I like your restaurant analogy. I know when my kids grow up, the line they will complain about hearing All The Time is "This isn't a restaurant. I do not take orders." Although sometimes I will take requests -- IF they're made nicely. :-)

Posted by: laura33 | February 3, 2009 2:41 PM | Report abuse

interesting: However, when I was a SAHM the first time, I'd think about dinner - and sometimes yes, sometimes no, I'd start it before DH would come home. The thing is he LOVES to cook. So sometimes I'd tell him what's for dinner, what food to take out, and he'd cook. It's the thinking about what to do that he has a tough time with.
To go to Laura's example. He loves to cook, and he'll pick out recipes and will do a 'special' meal now and again. The thing is - we have to eat EVERY night. and DH grew up having to make dinner some nights a week for his family.
So it's that he 'just doesn't think about it.' Which is mind blowing to me - given that we have to eat EVERY NIGHT. It's not like it sneaks up on you (like, say, an oil change, where it's done every so often, or whatever).

Posted by: atlmom1234 | February 3, 2009 2:51 PM | Report abuse

Love all these comments (haven't read them all yet!). I'm the editor at Parenting who came up with this idea, so I'm fascinated with all the responses. One thing to point out: The piece IS about the division of chores, but even more important, I think, is the point about how the whole parenting thing (with all the details) takes up so much more space in our brains than it seems to in our husbands'. That's what we're hearing from our readers that really strikes them as unfair, and ticks them off. Anyway, so glad it struck a chord.

Posted by: lisa3249 | February 3, 2009 2:59 PM | Report abuse

yeah - i get that, but the point i was attempting to make is that without my wife's cooking i would be fine.

maybe the difference is that my wife is proactive and i am reactive. without a prepared meal i'll scrounge around for a few days, then eat out twice and then go to the store and do some meal planning. And i'm totally fine with that.

my wife feels the opposite - she wants to stay ahead of the curve to make sure we have a fun meal every couple of days. Which is great too.

my point (more directly) is that if wife loves (likes?) to cook and thinks it's important, that's great. but don't get mad at me for not sharing your enthusiasm and for not knowing if we're out of olive oil.

Posted by: interestingidea1234 | February 3, 2009 3:04 PM | Report abuse

I have to 2nd the notion that the redundent household chores should go away with the onset of maturing children, however, new parenting issues that require negotiation will begin to spring up. Example:

DD: Hi Daddy! When you go upstairs, you'll notice that all your laundry is done, folded, and put away. I just made a batch of your favorite cookies, do you want one? They are still hot... And um, Oh yeah, can I ask you a question? All my friends are getting together at the mall tonight and I was just wundering if...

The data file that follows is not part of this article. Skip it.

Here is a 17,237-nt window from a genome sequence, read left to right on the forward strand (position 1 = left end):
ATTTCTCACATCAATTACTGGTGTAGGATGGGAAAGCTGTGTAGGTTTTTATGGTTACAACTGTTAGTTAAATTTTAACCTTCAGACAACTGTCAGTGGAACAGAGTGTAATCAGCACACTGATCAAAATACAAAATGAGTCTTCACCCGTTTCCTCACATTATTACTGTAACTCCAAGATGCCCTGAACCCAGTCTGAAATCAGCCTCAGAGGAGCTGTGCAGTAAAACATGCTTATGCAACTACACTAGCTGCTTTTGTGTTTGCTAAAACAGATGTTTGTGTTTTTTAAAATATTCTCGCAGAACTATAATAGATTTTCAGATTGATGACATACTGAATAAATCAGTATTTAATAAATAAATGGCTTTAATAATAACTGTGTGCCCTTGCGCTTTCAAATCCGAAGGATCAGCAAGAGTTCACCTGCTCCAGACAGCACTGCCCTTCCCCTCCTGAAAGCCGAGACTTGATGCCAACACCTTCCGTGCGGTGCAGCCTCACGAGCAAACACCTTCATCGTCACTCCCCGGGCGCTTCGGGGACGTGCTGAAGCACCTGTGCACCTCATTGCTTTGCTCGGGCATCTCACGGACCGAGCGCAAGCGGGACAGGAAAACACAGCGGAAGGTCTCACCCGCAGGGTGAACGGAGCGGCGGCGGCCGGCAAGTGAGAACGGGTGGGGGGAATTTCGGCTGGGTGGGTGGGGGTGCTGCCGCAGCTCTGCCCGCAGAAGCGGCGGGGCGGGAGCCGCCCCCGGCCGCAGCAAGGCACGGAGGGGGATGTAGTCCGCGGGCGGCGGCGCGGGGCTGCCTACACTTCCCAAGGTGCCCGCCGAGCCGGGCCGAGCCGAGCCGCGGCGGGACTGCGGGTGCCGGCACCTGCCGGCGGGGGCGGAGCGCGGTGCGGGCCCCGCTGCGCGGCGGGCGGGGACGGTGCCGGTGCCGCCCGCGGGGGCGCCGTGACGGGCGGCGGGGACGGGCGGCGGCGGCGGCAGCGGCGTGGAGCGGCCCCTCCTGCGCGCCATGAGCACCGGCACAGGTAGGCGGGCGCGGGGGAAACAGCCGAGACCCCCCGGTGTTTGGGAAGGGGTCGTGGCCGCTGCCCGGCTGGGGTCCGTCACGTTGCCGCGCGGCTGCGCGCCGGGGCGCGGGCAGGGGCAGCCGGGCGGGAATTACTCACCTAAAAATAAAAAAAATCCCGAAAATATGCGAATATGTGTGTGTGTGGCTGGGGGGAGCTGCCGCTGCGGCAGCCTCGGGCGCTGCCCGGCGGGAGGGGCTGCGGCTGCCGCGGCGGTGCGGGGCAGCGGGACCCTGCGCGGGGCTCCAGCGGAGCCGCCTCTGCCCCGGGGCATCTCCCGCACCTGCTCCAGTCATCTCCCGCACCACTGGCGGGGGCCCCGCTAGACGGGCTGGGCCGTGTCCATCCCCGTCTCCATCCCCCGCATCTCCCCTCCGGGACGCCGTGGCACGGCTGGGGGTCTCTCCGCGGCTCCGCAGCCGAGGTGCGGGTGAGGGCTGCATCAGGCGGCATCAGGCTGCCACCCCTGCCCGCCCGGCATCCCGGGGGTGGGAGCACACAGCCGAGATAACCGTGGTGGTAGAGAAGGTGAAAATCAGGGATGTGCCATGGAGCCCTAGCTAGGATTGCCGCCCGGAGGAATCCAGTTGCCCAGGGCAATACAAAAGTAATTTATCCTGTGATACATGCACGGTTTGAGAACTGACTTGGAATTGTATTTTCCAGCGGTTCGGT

Do you know how difficult it is for me to say no to her request given the circumstances??? OK, so I'm a pushover, and maybe a little bit lazy, but if I can launch a kid that is not only productive, but can effectively negotiate for the things she wants, I'll consider myself a successful parent.

Posted by: WhackyWeasel | February 3, 2009 3:09 PM | Report abuse

The food thing is interesting because I love to sit down to a big family dinner with everyone around the table talking. If someone just makes a sandwich and says, "fix your own dinner" then that's definitely taken away from me and a loss that must be replaced by something else.

But what I've found is that making a casserole, soup or related "big dinner" on saturday and sunday and putting them all in the fridge means that dinner is "made" for 5 days for the next week. I mean one big pot of soup and one big casserole and one composed salad like cole slaw will get you through 5 nights, so why obsess and complain (or eat out)? Wait until 6:30 and then choose something out of the fridge to heat up.

Posted by: bbcrock | February 3, 2009 3:13 PM | Report abuse

one point being that we have always discussed that we want to have dinners all together as a family every night (or every night that is practical). So, well, yeah, sandwiches are okay, but I think we both would like our children to be exposed to lots of different foods (and did I mention there are no cold cuts/meat in our house?).

Posted by: atlmom1234 | February 3, 2009 3:37 PM | Report abuse

I find the meal planning/grocery shopping discussion interesting, because to me it's one example of an issue that seems simple (even silly) on its surface, but where there's really a lot more going on.

For people without kids, I'd say Interestingidea's viewpoint on this issue is spot-on. Who really cares whether there's dinner on the table every night or whether one partner cooks more than the other? They're both adults who can, theoretically, look after their own nutritional needs.